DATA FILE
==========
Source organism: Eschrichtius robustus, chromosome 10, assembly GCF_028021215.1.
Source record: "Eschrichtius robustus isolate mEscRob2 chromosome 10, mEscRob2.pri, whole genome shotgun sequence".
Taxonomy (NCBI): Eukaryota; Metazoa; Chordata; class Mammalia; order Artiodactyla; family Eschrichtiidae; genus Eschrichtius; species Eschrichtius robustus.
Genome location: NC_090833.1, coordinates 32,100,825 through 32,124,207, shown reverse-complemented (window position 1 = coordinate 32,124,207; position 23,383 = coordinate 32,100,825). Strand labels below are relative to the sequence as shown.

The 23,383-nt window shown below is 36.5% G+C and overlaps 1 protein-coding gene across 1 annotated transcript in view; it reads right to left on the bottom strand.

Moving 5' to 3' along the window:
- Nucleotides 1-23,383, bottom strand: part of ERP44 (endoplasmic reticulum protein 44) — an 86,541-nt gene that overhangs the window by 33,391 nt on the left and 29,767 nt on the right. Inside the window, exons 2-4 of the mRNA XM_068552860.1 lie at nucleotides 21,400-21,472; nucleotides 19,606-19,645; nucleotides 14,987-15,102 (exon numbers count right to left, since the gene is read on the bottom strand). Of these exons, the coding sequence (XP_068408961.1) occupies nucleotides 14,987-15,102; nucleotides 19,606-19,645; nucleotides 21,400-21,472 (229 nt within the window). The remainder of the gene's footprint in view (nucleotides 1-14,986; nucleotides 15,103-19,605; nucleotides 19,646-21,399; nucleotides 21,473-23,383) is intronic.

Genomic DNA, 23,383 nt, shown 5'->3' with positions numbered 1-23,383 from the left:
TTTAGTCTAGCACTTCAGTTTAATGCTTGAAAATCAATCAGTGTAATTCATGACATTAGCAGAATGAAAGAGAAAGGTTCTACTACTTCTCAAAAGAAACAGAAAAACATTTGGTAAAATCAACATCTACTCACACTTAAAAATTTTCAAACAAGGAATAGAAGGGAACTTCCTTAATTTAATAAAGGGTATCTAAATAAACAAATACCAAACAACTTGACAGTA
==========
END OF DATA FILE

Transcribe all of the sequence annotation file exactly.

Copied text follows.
Source organism: Eschrichtius robustus, chromosome 10, assembly GCF_028021215.1.
Source record: "Eschrichtius robustus isolate mEscRob2 chromosome 10, mEscRob2.pri, whole genome shotgun sequence".
Taxonomy (NCBI): Eukaryota; Metazoa; Chordata; class Mammalia; order Artiodactyla; family Eschrichtiidae; genus Eschrichtius; species Eschrichtius robustus.
Genome location: NC_090833.1, coordinates 32,100,825 through 32,124,207, shown reverse-complemented (window position 1 = coordinate 32,124,207; position 23,383 = coordinate 32,100,825). Strand labels below are relative to the sequence as shown.

The 23,383-nt window shown below is 36.5% G+C and overlaps 1 protein-coding gene across 1 annotated transcript in view; it reads right to left on the bottom strand.

Moving 5' to 3' along the window:
- Nucleotides 1-23,383, bottom strand: part of ERP44 (endoplasmic reticulum protein 44) — an 86,541-nt gene that overhangs the window by 33,391 nt on the left and 29,767 nt on the right. Inside the window, exons 2-4 of the mRNA XM_068552860.1 lie at nucleotides 21,400-21,472; nucleotides 19,606-19,645; nucleotides 14,987-15,102 (exon numbers count right to left, since the gene is read on the bottom strand). Of these exons, the coding sequence (XP_068408961.1) occupies nucleotides 14,987-15,102; nucleotides 19,606-19,645; nucleotides 21,400-21,472 (229 nt within the window). The remainder of the gene's footprint in view (nucleotides 1-14,986; nucleotides 15,103-19,605; nucleotides 19,646-21,399; nucleotides 21,473-23,383) is intronic.

Genomic DNA, 23,383 nt, shown 5'->3' with positions numbered 1-23,383 from the left:
TTTAGTCTAGCACTTCAGTTTAATGCTTGAAAATCAATCAGTGTAATTCATGACATTAGCAGAATGAAAGAGAAAGGTTCTACTACTTCTCAAAAGAAACAGAAAAACATTTGGTAAAATCAACATCTACTCACACTTAAAAATTTTCAAACAAGGAATAGAAGGGAACTTCCTTAATTTAATAAAGGGTATCTAAATAAACAAATACCAAACAACTTGACAGTA